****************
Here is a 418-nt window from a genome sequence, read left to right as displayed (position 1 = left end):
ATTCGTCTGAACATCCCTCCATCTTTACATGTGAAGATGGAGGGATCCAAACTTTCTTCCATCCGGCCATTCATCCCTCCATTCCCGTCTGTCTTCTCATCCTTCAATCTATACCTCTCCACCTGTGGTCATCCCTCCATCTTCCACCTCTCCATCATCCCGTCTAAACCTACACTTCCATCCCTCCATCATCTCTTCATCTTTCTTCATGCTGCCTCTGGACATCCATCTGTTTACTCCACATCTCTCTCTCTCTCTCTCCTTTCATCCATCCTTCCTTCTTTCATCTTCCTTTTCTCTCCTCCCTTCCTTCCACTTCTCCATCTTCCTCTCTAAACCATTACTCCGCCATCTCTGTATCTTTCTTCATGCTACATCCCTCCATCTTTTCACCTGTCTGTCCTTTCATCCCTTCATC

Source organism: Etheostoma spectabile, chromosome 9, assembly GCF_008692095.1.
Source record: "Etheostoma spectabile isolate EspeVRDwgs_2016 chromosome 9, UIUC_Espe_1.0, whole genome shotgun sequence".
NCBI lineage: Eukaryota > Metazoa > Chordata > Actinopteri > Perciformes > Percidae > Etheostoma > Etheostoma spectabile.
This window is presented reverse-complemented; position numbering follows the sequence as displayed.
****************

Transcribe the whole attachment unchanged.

Here is a 418-nt window from a genome sequence, read left to right as displayed (position 1 = left end):
ATTCGTCTGAACATCCCTCCATCTTTACATGTGAAGATGGAGGGATCCAAACTTTCTTCCATCCGGCCATTCATCCCTCCATTCCCGTCTGTCTTCTCATCCTTCAATCTATACCTCTCCACCTGTGGTCATCCCTCCATCTTCCACCTCTCCATCATCCCGTCTAAACCTACACTTCCATCCCTCCATCATCTCTTCATCTTTCTTCATGCTGCCTCTGGACATCCATCTGTTTACTCCACATCTCTCTCTCTCTCTCTCCTTTCATCCATCCTTCCTTCTTTCATCTTCCTTTTCTCTCCTCCCTTCCTTCCACTTCTCCATCTTCCTCTCTAAACCATTACTCCGCCATCTCTGTATCTTTCTTCATGCTACATCCCTCCATCTTTTCACCTGTCTGTCCTTTCATCCCTTCATC

Source organism: Etheostoma spectabile, chromosome 9, assembly GCF_008692095.1.
Source record: "Etheostoma spectabile isolate EspeVRDwgs_2016 chromosome 9, UIUC_Espe_1.0, whole genome shotgun sequence".
NCBI lineage: Eukaryota > Metazoa > Chordata > Actinopteri > Perciformes > Percidae > Etheostoma > Etheostoma spectabile.
This window is presented reverse-complemented; position numbering follows the sequence as displayed.